This morning I was scrolling through my inbox, trying my darndest to slay the e-mail dragon.  Answer the requests that have been sitting there for several days (or longer).  I felt ... dismayed.  What to say?  I scrolled by them again.  And that haunted me.  I would not be clearing my inbox today.

I prefer to get back to people promptly and clear it out.  It just doesn't always happen.  As  I searched my soul for why, the answer came to me.  In an email!  A report from The Harvard Daily Stat.

It turns out that we lie a lot - in email.  "People lie more in emails than face to face," according to researchers Mattitiyahu Zimbler and Robert S. Feldman of the University of Massachusetts.  It's common when the communicator is psychologically and physically distant from the person receiving the message.

5 lies we tell1

They say everybody lies and I believe that's true.  Follow along with my thought process about why we lie more in our business e-mail and whether e-mail etiquette allows it.  

If you're the kind of person who doesn't want to lie, and you also hate to hurt people, you have a problem.  A request comes in.  You don't want to say yes.  In fact, you must say no. But you don't want to lie.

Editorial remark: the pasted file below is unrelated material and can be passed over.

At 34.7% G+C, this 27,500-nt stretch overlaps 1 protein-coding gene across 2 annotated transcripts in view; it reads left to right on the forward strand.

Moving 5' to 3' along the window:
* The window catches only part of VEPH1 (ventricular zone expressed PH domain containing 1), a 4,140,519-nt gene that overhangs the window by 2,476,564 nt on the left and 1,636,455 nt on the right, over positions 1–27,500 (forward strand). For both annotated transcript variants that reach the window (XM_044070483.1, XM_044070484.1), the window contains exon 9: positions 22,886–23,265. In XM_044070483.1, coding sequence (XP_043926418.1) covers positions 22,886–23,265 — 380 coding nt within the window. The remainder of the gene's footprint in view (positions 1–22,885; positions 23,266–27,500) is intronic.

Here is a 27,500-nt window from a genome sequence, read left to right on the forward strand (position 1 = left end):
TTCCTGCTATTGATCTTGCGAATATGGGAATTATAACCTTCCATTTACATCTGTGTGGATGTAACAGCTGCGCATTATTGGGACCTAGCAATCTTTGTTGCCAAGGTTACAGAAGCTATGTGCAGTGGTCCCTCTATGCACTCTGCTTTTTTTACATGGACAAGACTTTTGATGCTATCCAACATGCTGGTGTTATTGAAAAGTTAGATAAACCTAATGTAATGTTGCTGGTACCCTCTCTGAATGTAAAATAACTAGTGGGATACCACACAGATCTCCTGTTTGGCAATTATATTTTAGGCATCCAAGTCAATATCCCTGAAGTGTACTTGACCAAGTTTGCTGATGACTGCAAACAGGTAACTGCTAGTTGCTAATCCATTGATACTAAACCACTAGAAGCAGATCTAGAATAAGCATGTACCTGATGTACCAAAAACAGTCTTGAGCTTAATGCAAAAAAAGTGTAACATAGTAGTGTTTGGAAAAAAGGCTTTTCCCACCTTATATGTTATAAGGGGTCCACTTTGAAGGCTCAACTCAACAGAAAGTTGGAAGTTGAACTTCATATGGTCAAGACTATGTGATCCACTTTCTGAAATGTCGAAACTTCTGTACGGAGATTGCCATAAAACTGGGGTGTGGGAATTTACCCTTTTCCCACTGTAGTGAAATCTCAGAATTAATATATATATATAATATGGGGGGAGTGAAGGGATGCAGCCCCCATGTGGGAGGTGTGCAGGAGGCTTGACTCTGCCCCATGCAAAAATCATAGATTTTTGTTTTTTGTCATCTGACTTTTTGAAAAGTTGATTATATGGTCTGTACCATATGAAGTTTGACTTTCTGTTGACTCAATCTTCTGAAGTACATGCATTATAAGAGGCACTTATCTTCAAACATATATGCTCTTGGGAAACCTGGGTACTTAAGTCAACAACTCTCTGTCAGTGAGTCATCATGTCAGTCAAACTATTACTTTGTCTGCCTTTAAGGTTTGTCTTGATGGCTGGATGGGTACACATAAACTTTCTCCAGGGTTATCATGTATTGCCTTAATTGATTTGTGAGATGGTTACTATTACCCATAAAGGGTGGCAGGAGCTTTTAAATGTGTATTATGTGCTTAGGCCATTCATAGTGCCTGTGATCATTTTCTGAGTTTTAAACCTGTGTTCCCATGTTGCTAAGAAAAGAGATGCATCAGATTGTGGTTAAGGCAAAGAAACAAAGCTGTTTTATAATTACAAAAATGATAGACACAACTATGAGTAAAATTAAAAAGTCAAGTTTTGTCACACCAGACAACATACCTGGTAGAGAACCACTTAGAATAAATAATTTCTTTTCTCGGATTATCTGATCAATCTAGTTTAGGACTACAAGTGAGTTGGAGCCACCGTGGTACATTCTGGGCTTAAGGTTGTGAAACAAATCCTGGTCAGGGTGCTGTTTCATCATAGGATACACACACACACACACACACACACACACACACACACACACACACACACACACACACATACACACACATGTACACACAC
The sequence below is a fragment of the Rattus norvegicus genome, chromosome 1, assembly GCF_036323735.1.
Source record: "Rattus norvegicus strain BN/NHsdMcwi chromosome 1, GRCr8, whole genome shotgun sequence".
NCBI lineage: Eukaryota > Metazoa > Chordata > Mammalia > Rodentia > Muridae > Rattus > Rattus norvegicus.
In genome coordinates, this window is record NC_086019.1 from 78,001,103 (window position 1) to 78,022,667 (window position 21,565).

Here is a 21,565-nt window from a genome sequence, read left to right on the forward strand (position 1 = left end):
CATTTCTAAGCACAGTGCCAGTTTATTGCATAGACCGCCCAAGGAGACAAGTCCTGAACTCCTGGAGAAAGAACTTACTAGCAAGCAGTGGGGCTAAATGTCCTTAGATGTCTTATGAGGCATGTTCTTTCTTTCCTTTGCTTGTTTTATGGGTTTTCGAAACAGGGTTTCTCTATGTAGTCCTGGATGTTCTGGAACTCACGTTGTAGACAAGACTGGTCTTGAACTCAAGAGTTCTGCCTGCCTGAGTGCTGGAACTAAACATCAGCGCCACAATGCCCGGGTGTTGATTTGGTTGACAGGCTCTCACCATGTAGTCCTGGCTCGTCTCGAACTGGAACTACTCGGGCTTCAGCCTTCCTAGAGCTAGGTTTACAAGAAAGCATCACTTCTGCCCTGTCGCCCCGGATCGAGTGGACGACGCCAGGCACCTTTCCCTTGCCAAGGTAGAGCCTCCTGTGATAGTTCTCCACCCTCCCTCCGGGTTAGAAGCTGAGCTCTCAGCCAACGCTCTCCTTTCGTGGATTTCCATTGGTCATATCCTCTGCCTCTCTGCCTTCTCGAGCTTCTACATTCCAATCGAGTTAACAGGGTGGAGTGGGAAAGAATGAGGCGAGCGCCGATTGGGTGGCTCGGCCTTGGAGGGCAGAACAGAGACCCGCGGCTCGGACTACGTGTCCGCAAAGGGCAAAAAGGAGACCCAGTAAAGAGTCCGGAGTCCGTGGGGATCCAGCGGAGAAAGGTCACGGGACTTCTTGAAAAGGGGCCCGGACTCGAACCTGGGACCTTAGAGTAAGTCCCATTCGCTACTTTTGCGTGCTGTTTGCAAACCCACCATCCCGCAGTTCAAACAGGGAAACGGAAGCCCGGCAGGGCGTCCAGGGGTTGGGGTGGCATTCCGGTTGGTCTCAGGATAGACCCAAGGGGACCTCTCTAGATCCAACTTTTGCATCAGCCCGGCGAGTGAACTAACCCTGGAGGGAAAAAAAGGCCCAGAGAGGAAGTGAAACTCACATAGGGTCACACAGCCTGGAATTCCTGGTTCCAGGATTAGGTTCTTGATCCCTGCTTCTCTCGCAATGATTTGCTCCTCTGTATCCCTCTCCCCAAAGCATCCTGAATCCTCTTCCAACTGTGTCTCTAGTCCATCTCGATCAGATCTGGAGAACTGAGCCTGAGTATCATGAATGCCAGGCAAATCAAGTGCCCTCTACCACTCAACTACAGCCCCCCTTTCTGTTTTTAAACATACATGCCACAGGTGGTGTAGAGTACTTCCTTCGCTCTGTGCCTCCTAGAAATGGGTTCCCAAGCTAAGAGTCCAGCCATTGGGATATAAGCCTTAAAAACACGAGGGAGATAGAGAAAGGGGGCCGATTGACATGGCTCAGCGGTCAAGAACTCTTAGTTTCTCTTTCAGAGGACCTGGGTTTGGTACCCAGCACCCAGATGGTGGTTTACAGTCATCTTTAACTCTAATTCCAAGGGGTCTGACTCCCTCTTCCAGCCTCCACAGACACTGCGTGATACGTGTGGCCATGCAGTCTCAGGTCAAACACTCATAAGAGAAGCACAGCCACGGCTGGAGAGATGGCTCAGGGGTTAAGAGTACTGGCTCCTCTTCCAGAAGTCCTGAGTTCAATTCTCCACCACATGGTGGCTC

In the end, lying is easier.  And... it's so ... remote.

In e-mail you can craft a nice, easy, white lie.  Code for "no."  "I'm traveling non-stop this month."  "I will be offsite all week."  "We're going to be tied up for three months on this project."  You hope that people will just...get the hint.  Go away.  Forget.

Unfortunately some people don't get the hint. Bing, they're back in your inbox.  "What about next month?" You thought you were rid of them.  Now, you have to make another choice.   

  • Ratchet up the lie beyond white lie to bald-faced.
  • Tell the truth.  
  • Ignore the email.

I ask you...which of these is easier?  Or, more acceptable?

As we try to keep our priorities straight and do what is important, we also don't want to be phony, or make people feel bad. The requests keep on comin'. So, sometimes we opt to live with a full inbox of requests.    

Sometimes I am honest.  Sometimes I'm not.  And that's the truth.  

Lunch is the hardest one for me.  Lunch comes in the middle of the day, in the middle of meetings, in the middle of the peak of my energy and productivity.  If you had lunch with everybody who wanted to have lunch you would go out of business.  I'm sorry but that's how it is.  

E-mail truly is is the great distancer.  It's just words in cyberspace.  Off it goes.  Then, delete!  And forget.  I don't feel bad all the time.  I really think sometimes people who make requests know the answer will be "no" and they want to give you an out, which is great.     

This isn't easy for me to write because I have a sneaky feeling that some people who are awaiting an answer are going to see themselves in this article, and I'm sorry.  

A few weeks ago Seth Godin, the marketing guru, wrote a great blog on how to say no.  The list included, "No I'm sorry, I won't be able to have lunch with you."  To that I would add: "No, I'm sorry I don't want to do that."  "No I'm sorry, that doesn't interest me."  "No, that will never be on my list of important things to do."  These are honest ways to say no.  

I just haven't found a way to actually say them.  Even in an e-mail. 


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